If your legal assistant or paralegal physically picked up a court order from your mailbox and accidently dropped it in a wastebasket, you couldn't reasonably expect any relief for the consequences of any resulting missed deadlines or failure to comply with the order.
Likewise, if your computer server electronically received an emailed notice or order and then erroneously tossed it out without ever notifying you or keeping a record of the transmission, you should not expect any relief because of that technological hiccup--especially if you had been warned your system was unreliable.
That was the finding of a panel of judges on the First District Court of Appeal in a recent case in which a law firm sought relief after it missed a deadline for appealing an order for its client to pay attorneys' fees in an eminent domain case.
The Bar's Practice Resource Institute has posted an item on its blog about the decision with advice for law firms, and the Real Property, Probate and Trust Law Section also has published an article on its website.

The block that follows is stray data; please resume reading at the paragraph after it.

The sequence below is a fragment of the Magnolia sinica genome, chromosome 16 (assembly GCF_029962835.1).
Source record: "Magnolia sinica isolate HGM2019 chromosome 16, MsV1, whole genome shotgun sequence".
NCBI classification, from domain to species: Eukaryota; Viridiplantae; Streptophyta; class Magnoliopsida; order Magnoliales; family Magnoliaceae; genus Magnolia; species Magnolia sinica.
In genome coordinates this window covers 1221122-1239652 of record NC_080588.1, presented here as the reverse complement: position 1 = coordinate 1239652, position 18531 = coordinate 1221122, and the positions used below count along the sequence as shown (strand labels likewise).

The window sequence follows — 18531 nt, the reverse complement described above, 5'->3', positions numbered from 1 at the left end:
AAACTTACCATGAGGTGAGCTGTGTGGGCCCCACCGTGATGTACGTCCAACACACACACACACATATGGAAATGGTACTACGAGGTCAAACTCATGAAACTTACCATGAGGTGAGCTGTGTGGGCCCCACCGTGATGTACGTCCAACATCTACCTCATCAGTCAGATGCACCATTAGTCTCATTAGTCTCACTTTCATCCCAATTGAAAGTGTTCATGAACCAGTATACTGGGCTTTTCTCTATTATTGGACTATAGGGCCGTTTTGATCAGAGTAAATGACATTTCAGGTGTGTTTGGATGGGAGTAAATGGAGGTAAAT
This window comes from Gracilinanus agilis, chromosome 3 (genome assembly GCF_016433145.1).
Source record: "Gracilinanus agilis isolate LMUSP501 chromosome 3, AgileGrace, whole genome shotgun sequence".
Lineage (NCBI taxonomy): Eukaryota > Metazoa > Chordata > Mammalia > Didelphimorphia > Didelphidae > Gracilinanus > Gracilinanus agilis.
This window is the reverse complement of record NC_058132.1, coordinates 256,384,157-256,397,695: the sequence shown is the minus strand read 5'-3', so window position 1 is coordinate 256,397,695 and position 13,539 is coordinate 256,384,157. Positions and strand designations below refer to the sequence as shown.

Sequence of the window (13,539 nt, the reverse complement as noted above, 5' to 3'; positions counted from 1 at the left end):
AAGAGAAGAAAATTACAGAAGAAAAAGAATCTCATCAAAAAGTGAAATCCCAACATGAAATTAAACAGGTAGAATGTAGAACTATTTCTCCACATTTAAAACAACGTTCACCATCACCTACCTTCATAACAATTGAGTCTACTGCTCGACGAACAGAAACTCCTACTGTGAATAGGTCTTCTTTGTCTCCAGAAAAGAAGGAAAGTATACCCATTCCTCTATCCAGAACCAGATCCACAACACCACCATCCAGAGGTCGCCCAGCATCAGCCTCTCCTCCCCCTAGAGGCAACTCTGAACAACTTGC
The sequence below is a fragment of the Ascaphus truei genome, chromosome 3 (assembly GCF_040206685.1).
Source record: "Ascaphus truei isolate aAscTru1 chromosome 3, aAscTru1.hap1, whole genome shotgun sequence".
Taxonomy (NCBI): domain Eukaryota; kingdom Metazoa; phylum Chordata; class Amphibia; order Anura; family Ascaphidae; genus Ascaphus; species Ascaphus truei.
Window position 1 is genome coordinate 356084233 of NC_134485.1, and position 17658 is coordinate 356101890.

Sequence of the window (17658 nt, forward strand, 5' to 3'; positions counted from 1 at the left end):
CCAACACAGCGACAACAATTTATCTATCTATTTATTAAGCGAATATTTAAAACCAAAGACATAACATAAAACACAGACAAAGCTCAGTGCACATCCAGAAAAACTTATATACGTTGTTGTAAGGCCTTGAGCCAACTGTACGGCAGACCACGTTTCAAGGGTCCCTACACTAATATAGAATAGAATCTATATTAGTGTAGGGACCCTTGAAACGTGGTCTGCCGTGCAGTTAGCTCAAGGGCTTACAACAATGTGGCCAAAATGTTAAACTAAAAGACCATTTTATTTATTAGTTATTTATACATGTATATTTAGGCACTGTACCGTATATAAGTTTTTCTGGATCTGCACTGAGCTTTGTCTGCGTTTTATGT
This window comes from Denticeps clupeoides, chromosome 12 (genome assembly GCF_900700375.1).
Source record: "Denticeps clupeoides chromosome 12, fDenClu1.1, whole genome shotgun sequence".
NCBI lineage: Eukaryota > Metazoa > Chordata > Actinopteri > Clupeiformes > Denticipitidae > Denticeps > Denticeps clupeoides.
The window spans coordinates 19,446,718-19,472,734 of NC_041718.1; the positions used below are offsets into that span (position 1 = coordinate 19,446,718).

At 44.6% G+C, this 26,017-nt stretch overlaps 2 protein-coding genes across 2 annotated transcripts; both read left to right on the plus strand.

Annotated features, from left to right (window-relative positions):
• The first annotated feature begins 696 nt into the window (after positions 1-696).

"[M]any of the problems and decisions that were made were ones that small- to mid-size firms and companies face," Rumberger, Kirk & Caldwell attorneys Steve Berlin, Justin Guido, and Jacey Kaps wrote in the PRI blog. "[T]here are issues with technology that firms and their clients must understand."
According to the opinion, which was released August 10, the parties had filed motions over attorneys' fees and then waited more than a year for the judge's order. The appellee attorney suggested the two sides schedule a case management conference, but the appellant law firm rejected that suggestion. The appellees filed a motion for a status conference, but the order was issued before that occurred.
The order was sent from the local clerk of court's computer system to both a primary and secondary email address for the appellant attorneys. According to various experts who testified, if the clerk's computer had failed to deliver the emailed order to the appellant firm's server, an error message would have been generated and returned to the clerk. There was no record showing the email had not been accepted. In addition, the firm had been warned its spam software could receive and then delete legitimate emails without leaving a record. The firm had been advised to get a backup system to log those emails, but the firm rejected that because it would cost $700 to $1,200 annually.
Thirty days after the order, the appellee's...